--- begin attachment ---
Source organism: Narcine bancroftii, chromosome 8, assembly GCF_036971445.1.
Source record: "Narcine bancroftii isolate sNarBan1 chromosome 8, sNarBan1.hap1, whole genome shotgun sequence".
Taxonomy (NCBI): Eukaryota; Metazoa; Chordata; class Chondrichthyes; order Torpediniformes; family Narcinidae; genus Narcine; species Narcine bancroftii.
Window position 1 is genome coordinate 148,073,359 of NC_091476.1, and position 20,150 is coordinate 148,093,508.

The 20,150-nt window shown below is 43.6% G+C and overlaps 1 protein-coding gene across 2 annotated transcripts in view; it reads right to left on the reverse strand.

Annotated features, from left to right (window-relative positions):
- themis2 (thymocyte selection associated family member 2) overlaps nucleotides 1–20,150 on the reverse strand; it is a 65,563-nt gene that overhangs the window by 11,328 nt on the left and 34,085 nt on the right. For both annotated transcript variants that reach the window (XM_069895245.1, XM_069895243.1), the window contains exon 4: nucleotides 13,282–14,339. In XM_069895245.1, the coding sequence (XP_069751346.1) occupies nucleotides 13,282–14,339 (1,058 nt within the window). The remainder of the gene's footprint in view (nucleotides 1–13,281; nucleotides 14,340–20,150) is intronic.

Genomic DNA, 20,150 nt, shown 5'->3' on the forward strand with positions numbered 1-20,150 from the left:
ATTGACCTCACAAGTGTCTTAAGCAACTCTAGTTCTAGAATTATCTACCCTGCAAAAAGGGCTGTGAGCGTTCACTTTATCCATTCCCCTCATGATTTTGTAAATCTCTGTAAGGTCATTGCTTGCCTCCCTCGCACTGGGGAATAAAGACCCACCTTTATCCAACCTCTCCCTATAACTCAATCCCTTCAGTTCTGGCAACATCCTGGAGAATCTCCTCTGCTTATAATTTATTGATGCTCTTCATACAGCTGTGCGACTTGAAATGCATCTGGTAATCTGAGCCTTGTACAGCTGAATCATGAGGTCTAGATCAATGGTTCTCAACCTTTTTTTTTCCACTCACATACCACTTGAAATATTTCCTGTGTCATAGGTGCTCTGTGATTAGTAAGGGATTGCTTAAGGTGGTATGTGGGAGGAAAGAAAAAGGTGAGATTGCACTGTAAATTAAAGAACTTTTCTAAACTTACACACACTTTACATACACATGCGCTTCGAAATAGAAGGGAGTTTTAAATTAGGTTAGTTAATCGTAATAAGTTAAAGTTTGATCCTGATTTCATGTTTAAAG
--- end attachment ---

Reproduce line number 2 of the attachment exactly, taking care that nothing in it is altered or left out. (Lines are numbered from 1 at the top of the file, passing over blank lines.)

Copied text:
Source record: "Narcine bancroftii isolate sNarBan1 chromosome 8, sNarBan1.hap1, whole genome shotgun sequence".